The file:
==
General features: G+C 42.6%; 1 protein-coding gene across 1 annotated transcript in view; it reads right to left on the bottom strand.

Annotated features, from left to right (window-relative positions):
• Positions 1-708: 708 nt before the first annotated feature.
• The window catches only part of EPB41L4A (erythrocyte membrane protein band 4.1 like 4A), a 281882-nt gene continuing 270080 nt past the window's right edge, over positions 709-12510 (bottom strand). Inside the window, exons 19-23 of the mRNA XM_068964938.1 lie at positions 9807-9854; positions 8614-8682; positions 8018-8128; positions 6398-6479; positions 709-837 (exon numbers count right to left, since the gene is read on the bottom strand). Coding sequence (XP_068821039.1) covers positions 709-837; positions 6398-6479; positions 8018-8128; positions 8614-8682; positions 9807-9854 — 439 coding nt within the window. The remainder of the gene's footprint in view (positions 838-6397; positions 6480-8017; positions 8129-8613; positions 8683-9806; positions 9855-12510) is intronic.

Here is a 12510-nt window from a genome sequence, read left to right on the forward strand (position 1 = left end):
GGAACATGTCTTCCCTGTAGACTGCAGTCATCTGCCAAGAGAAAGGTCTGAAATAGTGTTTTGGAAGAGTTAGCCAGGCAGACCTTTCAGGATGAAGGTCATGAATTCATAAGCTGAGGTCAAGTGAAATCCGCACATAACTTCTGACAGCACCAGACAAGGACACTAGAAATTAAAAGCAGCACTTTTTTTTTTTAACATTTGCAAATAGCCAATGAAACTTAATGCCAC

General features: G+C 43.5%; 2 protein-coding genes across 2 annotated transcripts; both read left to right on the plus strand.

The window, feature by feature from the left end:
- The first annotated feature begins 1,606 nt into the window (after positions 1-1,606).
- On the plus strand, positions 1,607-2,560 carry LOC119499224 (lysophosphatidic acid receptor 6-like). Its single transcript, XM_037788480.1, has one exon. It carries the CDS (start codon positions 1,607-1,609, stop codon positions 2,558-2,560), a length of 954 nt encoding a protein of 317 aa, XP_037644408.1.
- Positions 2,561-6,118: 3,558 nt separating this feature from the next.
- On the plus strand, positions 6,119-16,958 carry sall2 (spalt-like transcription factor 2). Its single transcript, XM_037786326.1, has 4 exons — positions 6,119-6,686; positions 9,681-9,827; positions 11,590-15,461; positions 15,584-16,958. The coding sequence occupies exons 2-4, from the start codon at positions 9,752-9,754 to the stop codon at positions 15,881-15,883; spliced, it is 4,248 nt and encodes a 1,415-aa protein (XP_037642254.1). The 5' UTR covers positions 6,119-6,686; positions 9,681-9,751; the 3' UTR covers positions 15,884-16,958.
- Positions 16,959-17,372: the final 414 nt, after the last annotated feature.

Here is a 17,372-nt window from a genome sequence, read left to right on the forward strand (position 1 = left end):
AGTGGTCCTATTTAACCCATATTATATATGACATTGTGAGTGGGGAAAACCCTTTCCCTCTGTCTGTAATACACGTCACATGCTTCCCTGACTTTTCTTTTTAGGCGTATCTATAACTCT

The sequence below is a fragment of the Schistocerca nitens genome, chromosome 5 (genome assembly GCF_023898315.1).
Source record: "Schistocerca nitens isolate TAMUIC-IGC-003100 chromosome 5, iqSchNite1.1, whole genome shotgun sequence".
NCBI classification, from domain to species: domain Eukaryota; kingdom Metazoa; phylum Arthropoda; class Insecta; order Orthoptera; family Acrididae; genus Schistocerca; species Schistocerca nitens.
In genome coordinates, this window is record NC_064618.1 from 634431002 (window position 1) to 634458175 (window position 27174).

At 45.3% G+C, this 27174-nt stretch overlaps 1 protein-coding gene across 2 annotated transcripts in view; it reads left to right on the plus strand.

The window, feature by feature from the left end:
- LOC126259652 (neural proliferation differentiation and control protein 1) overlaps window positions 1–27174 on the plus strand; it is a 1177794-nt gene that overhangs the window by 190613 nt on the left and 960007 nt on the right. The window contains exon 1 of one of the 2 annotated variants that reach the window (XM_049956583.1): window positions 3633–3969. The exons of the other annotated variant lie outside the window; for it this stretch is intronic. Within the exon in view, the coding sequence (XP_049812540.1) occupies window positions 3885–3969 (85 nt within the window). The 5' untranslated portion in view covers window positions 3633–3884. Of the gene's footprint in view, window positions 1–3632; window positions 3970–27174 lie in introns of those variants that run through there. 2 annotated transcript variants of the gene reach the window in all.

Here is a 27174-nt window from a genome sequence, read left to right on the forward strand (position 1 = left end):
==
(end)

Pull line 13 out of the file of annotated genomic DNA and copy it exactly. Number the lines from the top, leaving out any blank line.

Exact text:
- Positions 16,959-17,372: the final 414 nt, after the last annotated feature.